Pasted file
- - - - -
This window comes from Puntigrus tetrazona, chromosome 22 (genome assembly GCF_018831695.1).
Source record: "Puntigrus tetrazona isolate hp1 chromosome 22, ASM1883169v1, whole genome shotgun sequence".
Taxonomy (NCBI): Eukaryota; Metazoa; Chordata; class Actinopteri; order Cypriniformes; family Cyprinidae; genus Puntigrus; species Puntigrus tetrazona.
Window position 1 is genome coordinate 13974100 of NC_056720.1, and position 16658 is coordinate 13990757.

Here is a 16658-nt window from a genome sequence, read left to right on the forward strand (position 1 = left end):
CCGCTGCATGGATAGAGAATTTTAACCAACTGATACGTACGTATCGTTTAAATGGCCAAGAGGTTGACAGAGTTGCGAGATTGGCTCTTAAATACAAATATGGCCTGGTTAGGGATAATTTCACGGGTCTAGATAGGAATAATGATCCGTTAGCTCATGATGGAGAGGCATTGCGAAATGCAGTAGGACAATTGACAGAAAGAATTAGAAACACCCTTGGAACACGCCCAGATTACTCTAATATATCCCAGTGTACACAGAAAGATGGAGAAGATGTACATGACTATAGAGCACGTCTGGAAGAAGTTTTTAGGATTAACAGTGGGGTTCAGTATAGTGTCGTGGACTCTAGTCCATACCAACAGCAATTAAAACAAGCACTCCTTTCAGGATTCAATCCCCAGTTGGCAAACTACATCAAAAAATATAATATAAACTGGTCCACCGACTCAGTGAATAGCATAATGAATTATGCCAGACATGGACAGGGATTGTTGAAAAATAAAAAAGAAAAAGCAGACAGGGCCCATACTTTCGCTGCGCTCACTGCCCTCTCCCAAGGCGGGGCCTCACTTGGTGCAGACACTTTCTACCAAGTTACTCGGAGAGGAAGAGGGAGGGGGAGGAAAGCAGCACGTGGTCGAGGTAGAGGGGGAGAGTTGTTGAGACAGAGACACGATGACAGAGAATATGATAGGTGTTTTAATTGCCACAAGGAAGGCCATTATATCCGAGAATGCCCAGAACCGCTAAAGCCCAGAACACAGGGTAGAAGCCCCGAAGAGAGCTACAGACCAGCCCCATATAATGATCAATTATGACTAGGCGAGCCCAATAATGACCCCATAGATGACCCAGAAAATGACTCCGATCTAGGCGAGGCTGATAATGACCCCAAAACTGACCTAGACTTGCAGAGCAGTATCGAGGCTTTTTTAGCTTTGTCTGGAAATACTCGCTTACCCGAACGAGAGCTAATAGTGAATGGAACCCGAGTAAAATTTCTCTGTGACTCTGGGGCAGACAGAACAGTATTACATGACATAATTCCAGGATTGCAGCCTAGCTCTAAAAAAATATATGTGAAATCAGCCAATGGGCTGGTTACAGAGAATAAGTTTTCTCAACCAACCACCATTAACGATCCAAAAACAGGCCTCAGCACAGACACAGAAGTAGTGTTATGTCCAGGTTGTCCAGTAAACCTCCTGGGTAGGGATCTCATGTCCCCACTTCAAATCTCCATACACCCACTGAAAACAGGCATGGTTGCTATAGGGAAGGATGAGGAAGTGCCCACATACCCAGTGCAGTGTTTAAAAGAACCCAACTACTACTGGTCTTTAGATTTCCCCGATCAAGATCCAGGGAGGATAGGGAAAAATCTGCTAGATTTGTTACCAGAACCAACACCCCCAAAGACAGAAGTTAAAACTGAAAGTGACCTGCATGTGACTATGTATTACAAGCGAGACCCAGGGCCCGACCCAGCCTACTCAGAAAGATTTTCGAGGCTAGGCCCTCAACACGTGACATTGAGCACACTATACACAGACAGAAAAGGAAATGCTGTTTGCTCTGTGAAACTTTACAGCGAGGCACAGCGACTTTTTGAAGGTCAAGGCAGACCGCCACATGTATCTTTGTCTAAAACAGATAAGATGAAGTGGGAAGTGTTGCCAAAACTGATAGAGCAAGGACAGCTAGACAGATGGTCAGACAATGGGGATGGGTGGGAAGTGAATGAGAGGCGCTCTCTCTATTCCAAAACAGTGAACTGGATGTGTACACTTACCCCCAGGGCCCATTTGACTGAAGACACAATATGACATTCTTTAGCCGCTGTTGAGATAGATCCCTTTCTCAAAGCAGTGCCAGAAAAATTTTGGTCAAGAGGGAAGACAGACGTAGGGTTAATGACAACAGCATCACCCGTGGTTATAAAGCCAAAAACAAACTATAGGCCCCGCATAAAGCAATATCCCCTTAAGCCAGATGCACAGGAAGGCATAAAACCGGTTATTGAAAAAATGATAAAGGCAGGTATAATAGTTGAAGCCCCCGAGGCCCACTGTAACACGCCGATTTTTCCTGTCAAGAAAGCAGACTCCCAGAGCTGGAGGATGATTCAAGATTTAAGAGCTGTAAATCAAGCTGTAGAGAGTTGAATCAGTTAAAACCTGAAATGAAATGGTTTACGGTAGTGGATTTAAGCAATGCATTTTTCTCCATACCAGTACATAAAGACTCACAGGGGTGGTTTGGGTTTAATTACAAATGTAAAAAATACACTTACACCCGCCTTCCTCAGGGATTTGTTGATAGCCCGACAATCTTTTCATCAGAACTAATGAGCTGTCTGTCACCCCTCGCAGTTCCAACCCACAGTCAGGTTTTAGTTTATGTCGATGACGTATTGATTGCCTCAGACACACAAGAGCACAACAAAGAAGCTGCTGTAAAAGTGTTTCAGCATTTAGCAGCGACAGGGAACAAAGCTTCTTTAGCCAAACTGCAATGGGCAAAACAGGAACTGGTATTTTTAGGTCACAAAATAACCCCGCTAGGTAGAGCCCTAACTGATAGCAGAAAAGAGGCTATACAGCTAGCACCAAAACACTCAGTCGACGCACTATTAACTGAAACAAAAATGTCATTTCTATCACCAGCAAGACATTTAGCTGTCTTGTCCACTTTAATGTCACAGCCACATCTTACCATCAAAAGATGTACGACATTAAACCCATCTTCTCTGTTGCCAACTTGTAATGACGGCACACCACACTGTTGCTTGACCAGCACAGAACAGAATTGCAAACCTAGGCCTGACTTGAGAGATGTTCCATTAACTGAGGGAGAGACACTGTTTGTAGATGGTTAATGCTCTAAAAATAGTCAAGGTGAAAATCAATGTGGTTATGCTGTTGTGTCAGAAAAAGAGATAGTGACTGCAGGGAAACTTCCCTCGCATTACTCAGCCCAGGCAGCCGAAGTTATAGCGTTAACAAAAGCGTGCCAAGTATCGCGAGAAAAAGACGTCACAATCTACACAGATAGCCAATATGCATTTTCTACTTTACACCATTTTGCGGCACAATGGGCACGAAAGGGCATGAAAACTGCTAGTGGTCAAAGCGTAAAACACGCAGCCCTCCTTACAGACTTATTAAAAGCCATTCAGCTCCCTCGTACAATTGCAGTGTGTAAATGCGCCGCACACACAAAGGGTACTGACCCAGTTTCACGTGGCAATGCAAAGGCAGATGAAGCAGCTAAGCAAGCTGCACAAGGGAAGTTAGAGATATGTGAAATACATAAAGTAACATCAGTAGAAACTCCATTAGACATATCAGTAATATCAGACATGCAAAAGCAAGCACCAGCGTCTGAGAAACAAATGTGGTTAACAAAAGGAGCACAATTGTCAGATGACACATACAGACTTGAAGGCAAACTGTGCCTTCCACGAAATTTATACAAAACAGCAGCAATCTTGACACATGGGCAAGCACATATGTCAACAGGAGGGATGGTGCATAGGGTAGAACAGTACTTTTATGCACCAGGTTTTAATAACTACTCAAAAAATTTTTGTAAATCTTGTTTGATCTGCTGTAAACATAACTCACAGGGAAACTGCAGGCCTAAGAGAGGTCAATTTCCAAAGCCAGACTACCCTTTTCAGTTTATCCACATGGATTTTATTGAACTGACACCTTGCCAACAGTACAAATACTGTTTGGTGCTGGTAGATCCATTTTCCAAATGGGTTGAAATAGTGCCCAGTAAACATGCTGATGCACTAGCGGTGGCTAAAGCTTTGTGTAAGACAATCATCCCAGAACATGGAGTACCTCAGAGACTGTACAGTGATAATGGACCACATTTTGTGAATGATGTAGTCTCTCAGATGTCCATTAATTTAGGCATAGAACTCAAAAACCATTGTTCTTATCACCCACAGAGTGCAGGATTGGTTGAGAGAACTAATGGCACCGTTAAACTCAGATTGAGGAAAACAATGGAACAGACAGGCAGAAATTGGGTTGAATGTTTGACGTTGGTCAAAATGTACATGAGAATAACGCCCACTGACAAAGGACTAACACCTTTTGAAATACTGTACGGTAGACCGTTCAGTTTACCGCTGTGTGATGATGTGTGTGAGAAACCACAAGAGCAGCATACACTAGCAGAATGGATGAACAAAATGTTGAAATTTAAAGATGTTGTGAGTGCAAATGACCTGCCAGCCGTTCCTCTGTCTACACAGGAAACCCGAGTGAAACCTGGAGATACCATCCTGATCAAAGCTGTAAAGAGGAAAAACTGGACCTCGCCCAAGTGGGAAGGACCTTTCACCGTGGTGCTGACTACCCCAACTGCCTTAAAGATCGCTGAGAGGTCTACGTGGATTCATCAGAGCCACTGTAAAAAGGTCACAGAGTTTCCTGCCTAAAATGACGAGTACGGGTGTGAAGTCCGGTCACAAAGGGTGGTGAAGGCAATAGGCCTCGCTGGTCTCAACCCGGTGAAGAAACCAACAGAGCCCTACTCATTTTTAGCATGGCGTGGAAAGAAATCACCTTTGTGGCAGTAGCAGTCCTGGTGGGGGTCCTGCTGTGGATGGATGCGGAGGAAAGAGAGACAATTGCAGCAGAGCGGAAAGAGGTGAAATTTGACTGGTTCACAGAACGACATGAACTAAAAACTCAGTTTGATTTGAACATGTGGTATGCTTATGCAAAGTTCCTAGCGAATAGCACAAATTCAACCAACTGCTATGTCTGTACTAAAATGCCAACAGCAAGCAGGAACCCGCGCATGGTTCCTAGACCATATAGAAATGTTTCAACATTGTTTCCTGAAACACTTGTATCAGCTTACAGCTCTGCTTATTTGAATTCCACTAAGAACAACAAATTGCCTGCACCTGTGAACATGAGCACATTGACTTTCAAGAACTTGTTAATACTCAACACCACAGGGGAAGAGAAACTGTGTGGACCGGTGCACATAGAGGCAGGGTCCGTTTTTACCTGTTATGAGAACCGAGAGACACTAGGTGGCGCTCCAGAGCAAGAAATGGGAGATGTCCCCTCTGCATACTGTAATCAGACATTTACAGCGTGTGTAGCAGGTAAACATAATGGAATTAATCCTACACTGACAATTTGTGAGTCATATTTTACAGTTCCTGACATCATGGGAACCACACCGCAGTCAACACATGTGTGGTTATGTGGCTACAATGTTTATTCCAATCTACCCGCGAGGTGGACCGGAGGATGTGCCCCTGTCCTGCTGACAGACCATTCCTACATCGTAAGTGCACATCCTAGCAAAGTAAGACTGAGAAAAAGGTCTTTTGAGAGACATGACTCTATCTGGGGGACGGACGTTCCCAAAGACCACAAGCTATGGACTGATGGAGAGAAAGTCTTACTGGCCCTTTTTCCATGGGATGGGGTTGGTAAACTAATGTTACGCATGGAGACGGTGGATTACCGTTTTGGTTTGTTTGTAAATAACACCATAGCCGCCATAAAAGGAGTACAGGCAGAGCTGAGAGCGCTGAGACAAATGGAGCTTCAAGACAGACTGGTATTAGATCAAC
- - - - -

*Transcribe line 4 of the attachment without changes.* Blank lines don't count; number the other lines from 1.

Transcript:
Window position 1 is genome coordinate 13974100 of NC_056720.1, and position 16658 is coordinate 13990757.